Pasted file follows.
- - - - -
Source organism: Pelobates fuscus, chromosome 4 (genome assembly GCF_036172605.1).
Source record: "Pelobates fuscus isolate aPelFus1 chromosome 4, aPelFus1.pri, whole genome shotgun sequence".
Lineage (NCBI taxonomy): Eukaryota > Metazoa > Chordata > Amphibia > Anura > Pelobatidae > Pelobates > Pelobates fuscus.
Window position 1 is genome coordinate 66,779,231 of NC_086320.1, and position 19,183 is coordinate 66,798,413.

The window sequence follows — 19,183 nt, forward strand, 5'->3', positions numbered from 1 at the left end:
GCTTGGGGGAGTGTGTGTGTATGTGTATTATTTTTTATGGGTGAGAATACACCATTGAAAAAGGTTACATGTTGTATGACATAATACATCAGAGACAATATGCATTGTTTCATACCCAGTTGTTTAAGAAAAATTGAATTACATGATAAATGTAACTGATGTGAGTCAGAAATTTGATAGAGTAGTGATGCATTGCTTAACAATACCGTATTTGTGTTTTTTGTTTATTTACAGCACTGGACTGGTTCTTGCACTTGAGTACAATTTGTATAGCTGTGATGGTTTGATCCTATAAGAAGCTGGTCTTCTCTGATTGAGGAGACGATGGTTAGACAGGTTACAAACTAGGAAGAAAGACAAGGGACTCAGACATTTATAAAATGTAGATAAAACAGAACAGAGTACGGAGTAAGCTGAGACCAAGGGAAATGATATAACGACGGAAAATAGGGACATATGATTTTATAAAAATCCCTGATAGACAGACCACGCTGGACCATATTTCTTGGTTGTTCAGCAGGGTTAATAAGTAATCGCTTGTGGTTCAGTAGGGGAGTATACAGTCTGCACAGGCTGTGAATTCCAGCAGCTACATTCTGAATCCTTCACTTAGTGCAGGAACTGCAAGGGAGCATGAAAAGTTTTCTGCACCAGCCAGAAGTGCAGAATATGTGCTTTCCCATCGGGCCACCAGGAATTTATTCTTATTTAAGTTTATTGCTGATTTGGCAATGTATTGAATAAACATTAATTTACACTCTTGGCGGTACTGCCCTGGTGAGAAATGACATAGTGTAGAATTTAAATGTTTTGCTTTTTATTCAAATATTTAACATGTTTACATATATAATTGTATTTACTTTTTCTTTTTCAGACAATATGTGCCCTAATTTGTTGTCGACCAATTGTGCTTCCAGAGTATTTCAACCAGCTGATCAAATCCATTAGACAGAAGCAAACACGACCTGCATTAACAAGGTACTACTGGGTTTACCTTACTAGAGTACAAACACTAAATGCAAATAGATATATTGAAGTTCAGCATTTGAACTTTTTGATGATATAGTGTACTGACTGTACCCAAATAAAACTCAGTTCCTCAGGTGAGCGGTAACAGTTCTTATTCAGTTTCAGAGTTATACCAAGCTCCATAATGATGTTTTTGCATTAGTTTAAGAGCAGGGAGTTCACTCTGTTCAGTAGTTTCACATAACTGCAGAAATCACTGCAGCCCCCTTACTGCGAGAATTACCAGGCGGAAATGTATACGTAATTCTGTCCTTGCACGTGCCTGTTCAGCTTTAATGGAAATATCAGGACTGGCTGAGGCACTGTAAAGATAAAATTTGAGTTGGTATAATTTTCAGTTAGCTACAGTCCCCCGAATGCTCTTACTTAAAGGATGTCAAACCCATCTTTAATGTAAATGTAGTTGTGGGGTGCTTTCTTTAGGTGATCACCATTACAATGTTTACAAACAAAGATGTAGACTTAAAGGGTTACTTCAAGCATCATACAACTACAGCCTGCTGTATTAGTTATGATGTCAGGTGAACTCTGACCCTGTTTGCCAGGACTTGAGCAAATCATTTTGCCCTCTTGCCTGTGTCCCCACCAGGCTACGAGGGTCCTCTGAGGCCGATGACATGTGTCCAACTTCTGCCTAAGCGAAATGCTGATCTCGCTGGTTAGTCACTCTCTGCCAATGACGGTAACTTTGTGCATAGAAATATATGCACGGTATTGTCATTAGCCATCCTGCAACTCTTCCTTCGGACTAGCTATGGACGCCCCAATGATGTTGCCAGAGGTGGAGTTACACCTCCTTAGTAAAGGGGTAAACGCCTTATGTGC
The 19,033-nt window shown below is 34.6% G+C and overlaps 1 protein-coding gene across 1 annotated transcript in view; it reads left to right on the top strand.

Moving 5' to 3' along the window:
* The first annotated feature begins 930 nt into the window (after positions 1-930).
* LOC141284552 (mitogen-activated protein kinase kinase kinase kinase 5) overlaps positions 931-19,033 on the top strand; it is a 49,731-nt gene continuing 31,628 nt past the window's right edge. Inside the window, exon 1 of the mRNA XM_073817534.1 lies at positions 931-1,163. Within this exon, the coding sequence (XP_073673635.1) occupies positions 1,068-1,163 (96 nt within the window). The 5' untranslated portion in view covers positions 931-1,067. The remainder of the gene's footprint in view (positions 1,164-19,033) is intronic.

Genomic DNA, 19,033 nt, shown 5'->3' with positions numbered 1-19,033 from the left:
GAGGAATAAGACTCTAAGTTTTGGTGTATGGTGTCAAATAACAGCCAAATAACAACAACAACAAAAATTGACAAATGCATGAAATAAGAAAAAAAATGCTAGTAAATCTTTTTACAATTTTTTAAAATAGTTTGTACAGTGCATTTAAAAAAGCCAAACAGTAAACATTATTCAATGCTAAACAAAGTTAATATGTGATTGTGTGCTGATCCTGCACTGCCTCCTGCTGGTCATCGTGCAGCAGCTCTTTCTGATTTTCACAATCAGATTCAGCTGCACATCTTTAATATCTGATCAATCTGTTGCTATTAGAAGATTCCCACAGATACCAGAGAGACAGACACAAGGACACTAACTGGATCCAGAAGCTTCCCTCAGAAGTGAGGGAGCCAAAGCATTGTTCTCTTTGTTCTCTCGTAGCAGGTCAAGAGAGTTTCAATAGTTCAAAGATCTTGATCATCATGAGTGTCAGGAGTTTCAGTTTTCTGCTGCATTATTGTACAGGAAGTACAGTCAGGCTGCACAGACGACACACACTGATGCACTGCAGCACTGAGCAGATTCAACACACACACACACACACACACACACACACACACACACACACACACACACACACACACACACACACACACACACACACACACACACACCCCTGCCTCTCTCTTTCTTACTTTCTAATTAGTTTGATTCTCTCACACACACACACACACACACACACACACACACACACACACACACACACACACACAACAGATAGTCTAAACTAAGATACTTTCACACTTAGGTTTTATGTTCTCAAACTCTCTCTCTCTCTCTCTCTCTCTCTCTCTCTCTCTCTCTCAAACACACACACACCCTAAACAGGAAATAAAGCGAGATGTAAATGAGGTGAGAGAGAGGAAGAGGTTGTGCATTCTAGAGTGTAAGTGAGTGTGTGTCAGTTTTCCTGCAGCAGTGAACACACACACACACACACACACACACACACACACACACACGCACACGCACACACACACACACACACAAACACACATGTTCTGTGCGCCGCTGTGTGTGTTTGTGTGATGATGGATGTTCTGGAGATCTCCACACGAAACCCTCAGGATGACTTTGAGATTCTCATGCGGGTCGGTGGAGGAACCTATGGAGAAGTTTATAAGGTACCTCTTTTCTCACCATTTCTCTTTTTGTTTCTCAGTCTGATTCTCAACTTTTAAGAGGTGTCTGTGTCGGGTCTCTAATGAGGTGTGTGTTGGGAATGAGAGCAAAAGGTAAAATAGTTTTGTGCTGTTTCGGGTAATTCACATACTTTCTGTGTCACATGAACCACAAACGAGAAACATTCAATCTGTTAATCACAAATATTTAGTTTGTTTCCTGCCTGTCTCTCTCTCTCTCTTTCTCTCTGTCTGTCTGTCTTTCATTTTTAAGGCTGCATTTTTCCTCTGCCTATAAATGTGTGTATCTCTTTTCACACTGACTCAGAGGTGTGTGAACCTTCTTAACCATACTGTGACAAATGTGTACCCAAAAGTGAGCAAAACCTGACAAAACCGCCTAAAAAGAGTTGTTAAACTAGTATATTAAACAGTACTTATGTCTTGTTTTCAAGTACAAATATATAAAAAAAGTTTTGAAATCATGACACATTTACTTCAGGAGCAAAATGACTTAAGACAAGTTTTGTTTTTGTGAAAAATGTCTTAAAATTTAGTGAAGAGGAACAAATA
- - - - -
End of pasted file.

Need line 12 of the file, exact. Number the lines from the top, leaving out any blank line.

GAGGAATAAGACTCTAAGTTTTGGTGTATGGTGTCAAATAACAGCCAAATAACAACAACAACAAAAATTGACAAATGCATGAAATAAGAAAAAAAATGCTAGTAAATCTTTTTACAATTTTTTAAAATAGTTTGTACAGTGCATTTAAAAAAGCCAAACAGTAAACATTATTCAATGCTAAACAAAGTTAATATGTGATTGTGTGCTGATCCTGCACTGCCTCCTGCTGGTCATCGTGCAGCAGCTCTTTCTGATTTTCACAATCAGATTCAGCTGCACATCTTTAATATCTGATCAATCTGTTGCTATTAGAAGATTCCCACAGATACCAGAGAGACAGACACAAGGACACTAACTGGATCCAGAAGCTTCCCTCAGAAGTGAGGGAGCCAAAGCATTGTTCTCTTTGTTCTCTCGTAGCAGGTCAAGAGAGTTTCAATAGTTCAAAGATCTTGATCATCATGAGTGTCAGGAGTTTCAGTTTTCTGCTGCATTATTGTACAGGAAGTACAGTCAGGCTGCACAGACGACACACACTGATGCACTGCAGCACTGAGCAGATTCAACACACACACACACACACACACACACACACACACACACACACACACACACACACACACACACACACACACACACACACACACACACACCCCTGCCTCTCTCTTTCTTACTTTCTAATTAGTTTGATTCTCTCACACACACACACACACACACACACACACACACACACACACACACACACACACACAACAGATAGTCTAAACTAAGATACTTTCACACTTAGGTTTTATGTTCTCAAACTCTCTCTCTCTCTCTCTCTCTCTCTCTCTCTCTCTCTCTCAAACACACACACACCCTAAACAGGAAATAAAGCGAGATGTAAATGAGGTGAGAGAGAGGAAGAGGTTGTGCATTCTAGAGTGTAAGTGAGTGTGTGTCAGTTTTCCTGCAGCAGTGAACACACACACACACACACACACACACACACACACACACACGCACACGCACACACACACACACACACAAACACACATGTTCTGTGCGCCGCTGTGTGTGTTTGTGTGATGATGGATGTTCTGGAGATCTCCACACGAAACCCTCAGGATGACTTTGAGATTCTCATGCGGGTCGGTGGAGGAACCTATGGAGAAGTTTATAAGGTACCTCTTTTCTCACCATTTCTCTTTTTGTTTCTCAGTCTGATTCTCAACTTTTAAGAGGTGTCTGTGTCGGGTCTCTAATGAGGTGTGTGTTGGGAATGAGAGCAAAAGGTAAAATAGTTTTGTGCTGTTTCGGGTAATTCACATACTTTCTGTGTCACATGAACCACAAACGAGAAACATTCAATCTGTTAATCACAAATATTTAGTTTGTTTCCTGCCTGTCTCTCTCTCTCTCTTTCTCTCTGTCTGTCTGTCTTTCATTTTTAAGGCTGCATTTTTCCTCTGCCTATAAATGTGTGTATCTCTTTTCACACTGACTCAGAGGTGTGTGAACCTTCTTAACCATACTGTGACAAATGTGTACCCAAAAGTGAGCAAAACCTGACAAAACCGCCTAAAAAGAGTTGTTAAACTAGTATATTAAACAGTACTTATGTCTTGTTTTCAAGTACAAATATATAAAAAAAGTTTTGAAATCATGACACATTTACTTCAGGAGCAAAATGACTTAAGACAAGTTTTGTTTTTGTGAAAAATGTCTTAAAATTTAGTGAAGAGGAACAAATA